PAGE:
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Egyptians visit Washington to defend their 'revolution'

On a charm offensive to Washington, a group of influential Egyptians defended the ouster of Mohammed Morsi but got pushback on Egypt’s human rights record and decision to declare the Muslim Brotherhood a terrorist group.

The conversation at a Virginia hotel not far from Washington’s Reagan National Airport quickly grew heated as a group of influential Egyptians sought to convince a dozen Americans that the removal of elected president Mohammed Morsi in 2013 and his replacement by Field Marshal Gen. Abdel Fattah al-Sisi was a plus for Egypt’s political evolution and US interests.

Some members of the Egyptian delegation — invited to Washington by Hands Along the Nile Development Services, a group that promotes people-to-people ties with Egypt, and several US faith-based organizations — accused American think tank staff and human rights advocates of having a double standard for labeling the overthrow of Ukraine’s elected president this year as a “revolution” but Morsi’s ouster a “coup.

Riham el-Sahly, a television presenter on El Mehwar satellite channel, noted that Morsi had violated the constitution by claiming dictatorial powers in November 2012 and acquiesced in the brutal beating of demonstrators in front of the presidential palace. Crime rose during Morsi’s tenure and Egyptians were afraid to walk the streets or send their kids to school, she told Al-Monitor.

“He turned people against him,” she said.

The Americans, in turn, criticized Egypt for criminalizing the Muslim Brotherhood, killing more than a thousand people and detaining thousands more, including journalists and secular liberals, in the aftermath of Morsi’s ouster.

It isn’t enough just to “say how bad Morsi was,” Nicholas Veliotes, a former US ambassador to Egypt, told the group.

Jim Zogby, president of the Arab American Institute, said that while the Barack Obama administration’s handling of Egypt’s tumultuous events since 2011 had been characterized by “meandering and confusion … I don’t think Egypt has handled itself well in the last couple of years. To the degree we can be self-critical, Egypt can be self-critical as well.”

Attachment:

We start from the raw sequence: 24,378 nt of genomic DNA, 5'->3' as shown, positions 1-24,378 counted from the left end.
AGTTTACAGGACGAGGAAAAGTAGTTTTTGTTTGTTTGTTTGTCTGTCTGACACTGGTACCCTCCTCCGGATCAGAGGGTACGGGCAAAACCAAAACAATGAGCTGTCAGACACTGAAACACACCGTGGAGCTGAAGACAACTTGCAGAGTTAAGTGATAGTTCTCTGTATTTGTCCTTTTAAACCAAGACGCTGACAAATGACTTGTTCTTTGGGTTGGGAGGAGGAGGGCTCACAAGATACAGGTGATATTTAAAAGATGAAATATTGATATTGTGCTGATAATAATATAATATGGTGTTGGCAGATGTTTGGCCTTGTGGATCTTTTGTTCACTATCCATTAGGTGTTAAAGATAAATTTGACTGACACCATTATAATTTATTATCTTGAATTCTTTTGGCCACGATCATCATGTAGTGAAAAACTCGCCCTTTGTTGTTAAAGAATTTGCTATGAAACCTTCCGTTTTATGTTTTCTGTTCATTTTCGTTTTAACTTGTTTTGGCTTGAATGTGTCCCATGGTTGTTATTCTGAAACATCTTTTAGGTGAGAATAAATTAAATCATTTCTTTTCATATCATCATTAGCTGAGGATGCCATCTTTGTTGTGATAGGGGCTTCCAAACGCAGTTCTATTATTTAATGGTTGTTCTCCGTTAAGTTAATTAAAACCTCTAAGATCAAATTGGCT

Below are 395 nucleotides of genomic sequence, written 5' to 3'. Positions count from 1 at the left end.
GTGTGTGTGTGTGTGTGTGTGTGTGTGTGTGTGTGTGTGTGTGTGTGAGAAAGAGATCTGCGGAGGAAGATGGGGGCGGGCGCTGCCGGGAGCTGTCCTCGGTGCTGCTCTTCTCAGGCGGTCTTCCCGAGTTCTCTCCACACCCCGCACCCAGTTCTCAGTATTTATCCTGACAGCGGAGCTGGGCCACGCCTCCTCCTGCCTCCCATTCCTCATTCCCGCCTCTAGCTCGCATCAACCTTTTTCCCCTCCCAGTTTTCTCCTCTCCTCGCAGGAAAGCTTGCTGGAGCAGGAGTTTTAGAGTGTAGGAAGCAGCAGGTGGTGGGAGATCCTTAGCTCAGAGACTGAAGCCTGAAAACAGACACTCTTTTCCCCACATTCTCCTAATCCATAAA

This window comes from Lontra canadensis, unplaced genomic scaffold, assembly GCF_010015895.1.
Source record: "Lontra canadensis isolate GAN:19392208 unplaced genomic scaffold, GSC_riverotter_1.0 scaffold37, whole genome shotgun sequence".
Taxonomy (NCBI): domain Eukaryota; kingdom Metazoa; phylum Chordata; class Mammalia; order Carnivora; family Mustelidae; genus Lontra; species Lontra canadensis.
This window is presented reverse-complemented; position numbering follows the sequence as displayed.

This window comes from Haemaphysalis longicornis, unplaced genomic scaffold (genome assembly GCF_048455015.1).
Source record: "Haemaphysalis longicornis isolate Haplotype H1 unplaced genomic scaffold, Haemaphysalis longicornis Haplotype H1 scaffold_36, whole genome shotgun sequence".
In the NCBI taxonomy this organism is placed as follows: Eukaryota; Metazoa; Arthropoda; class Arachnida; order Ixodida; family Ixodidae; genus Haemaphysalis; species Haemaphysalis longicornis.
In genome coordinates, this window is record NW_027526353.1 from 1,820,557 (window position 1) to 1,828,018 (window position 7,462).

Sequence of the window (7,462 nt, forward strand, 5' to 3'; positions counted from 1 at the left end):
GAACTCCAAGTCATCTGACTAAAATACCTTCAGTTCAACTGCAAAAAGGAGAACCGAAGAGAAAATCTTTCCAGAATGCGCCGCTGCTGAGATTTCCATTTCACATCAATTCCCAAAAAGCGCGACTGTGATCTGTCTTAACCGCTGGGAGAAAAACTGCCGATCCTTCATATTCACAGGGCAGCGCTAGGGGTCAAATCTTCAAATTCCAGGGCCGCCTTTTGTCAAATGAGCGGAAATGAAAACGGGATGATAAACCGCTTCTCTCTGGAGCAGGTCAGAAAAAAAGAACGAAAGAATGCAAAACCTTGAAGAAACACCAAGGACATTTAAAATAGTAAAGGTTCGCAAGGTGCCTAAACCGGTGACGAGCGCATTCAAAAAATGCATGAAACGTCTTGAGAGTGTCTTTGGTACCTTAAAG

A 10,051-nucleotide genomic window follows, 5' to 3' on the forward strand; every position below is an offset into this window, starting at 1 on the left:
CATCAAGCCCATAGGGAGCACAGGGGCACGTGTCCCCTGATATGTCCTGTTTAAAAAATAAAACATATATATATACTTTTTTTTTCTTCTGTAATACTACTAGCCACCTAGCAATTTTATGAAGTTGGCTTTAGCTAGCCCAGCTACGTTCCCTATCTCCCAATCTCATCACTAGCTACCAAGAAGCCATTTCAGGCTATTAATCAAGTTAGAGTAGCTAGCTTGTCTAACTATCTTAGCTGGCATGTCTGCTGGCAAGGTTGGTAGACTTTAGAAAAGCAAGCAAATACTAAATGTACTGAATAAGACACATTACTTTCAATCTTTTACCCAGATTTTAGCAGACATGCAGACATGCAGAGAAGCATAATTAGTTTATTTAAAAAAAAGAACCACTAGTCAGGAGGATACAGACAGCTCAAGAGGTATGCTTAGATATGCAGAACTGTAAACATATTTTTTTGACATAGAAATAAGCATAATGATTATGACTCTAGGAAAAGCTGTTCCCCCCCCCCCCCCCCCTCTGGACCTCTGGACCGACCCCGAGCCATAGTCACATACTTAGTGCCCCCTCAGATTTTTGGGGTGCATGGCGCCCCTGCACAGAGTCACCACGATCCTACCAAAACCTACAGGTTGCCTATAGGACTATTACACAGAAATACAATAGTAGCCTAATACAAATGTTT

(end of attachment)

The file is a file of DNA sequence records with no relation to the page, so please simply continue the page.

The debate on Oct. 21 kicked off a week of encounters for the Egyptians, which included two former ambassadors, several prominent journalists, Coptic and other Christian leaders and a representative of the Ministry of Endowments. Their charm offensive was partly aimed at overcoming strains in US-Egyptian ties before a major economic conference in Sharm el-Sheikh in February, when Egypt hopes to attract significant foreign investment.

The delegation met with Assistant Secretary of State Anne Patterson — a former US ambassador to Egypt — and other State Department officials, Director of the White House Office of Faith-based and Neighborhood Partnerships Melissa Rogers and the staffs of Sens. Barbara Boxer, D-Calif., and Lindsey Graham, R-S.C., and of Rep. Chris Van Hollen, D-Md. They also saw prominent Egypt experts at the US Institute of Peace and the Carnegie Endowment for International Peace.

By the end of the week, members of the group said they were satisfied that their views had been heard and that they were taking some messages back home as well.

Andrea Zaki, general director of the Coptic Evangelical Organization for Social Services, told Al-Monitor that the Egyptians conveyed their support for Sisi, who, after ruling as head of a military council that replaced Morsi, was elected president in May with a large percentage of votes, although a smaller turnout than in the previous presidential election.